Board now complete with nine members, five of them new
By Jeff Simms
Kristan Flynn, a marketing professional, and Craig Wolf, a retired journalist, have been appointed by the Beacon school board to fill the seats of Jose Munoz and Frank Garnot, both of whom resigned this summer.
The school board is again complete with nine members. Five have joined the board this year after three new members were elected in May.
According to guidelines issued by the New York State School Boards Association, the seats filled by Flynn and Wolf must be contested in May 2017. The seats held by Anthony White and Kenya Gadsden, who are the board’s president and vice president, will also be on the ballot.
The board appointed Flynn and Wolf during its meeting on Sept. 26 after considering five applicants who included Frank Bugg, April Farley and Jonathan Griesing. Five board members voted for Flynn, with Gadsden and Georgia Patchen dissenting. Wolf was approved unanimously.
“He had a great vision of what Beacon is now and a positive vision for Beacon in the future,” board member Meredith Heuer said of Wolf.
Flynn and Wolf have both been regular attendees at school board meetings over the last year. Both also have been involved — Flynn as an organizer and Wolf as a member — with Advocates for Beacon Schools, a parent group that emerged in 2015 following a series of controversies involving district personnel.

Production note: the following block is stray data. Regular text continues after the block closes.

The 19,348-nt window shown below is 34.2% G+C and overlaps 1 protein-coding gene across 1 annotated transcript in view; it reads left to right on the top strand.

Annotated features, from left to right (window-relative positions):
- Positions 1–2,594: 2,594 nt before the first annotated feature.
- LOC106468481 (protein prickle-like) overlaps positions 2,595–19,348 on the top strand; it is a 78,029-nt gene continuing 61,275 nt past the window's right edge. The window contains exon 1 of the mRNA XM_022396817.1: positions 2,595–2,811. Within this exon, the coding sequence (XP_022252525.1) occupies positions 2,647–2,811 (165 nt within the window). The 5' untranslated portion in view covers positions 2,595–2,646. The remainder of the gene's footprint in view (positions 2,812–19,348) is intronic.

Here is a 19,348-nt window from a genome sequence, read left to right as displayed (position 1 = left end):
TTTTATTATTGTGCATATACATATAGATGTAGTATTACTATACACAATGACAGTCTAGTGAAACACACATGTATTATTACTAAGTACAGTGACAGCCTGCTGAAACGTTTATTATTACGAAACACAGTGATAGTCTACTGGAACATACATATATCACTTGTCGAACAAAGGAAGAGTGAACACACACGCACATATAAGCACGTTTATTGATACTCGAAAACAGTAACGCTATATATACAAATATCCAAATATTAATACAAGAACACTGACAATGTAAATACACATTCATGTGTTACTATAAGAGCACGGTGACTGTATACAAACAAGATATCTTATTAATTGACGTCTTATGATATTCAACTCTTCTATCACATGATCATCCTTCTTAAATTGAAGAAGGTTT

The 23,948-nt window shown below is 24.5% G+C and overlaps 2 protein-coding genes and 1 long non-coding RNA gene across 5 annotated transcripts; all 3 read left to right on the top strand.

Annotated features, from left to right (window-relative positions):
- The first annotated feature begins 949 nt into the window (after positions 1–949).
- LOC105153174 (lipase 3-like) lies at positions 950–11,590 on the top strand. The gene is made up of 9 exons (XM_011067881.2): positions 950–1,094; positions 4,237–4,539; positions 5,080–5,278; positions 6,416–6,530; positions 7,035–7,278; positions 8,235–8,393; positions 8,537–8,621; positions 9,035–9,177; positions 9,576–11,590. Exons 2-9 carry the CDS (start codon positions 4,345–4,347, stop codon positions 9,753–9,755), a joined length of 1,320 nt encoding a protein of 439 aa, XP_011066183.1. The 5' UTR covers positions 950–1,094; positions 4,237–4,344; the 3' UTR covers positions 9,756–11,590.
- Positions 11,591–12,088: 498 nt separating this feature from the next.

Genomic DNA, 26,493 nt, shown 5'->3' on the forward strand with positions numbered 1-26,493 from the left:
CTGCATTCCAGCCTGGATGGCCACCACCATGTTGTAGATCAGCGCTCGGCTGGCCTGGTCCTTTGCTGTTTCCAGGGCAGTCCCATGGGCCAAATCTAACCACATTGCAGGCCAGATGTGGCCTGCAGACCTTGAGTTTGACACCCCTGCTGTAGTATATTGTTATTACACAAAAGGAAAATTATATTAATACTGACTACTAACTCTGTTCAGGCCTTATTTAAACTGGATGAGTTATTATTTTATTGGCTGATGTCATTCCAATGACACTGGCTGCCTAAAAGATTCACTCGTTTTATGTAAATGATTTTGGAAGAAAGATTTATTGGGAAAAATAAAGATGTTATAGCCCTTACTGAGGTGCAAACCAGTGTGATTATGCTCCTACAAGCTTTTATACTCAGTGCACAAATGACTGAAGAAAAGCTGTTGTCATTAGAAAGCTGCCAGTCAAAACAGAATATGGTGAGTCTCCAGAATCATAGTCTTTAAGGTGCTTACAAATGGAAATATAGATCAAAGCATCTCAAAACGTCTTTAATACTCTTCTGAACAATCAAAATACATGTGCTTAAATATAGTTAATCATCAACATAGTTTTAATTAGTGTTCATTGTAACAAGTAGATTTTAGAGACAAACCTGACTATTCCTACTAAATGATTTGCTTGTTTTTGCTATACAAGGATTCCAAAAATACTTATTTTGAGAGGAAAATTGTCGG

Flynn “has a unique perspective,” said board member Antony Tseng. “To this day, I feel that one of the turning points of one of our old meetings was when we kept advocating for a certain point with the board [and] we kept saying it wasn’t personal, and she pointed out that it is personal [because] it’s our kids. She’ll be a great addition to the board.”
Parents, teachers, students and administrators all told the recruiting firm looking for a new superintendent for the Beacon school district that they would like a collaborative person who’s eager to build trust.
The search is now about six weeks old, and at the Sept. 26 meeting representatives from Hazard, Young, Attea & Associates (HYA) reported on the results of interviews and forums in August and September with stakeholders.
The underlying theme of the firm’s report, said Deborah Raizes of HYA, is that “you’re really looking for a real people person who can bring the district together. That’s the sense that we want to convey.”
The firm interviewed 65 people and 129 more contributed their views through an online poll, which HYA’s Edward McCormick characterized as a good participation rate. He noted that there, too, “the first thing that popped up on the list” were issues of trust and communication, more so even than professional experience.
Of the 129 online respondents, 68 percent said the priority — out of 25 possibilities — was finding a superintendent who could “foster a positive, professional climate of mutual trust and respect among faculty, staff and administrators.” Ninety percent of the teachers who took the poll ranked that trait highest.
The Beacon district has been without a permanent superintendent since Barbara Walkley resigned in January. She was the sixth superintendent, not counting interims, to leave since 2006. Ann Marie Quartironi, the district’s finance chief, has been acting as interim superintendent in the months since.
A detailed breakdown of findings can be found at beaconk12.org. The next step for HYA will be recruiting and interviewing candidates. The goal is to have a superintendent in place by Jan. 1.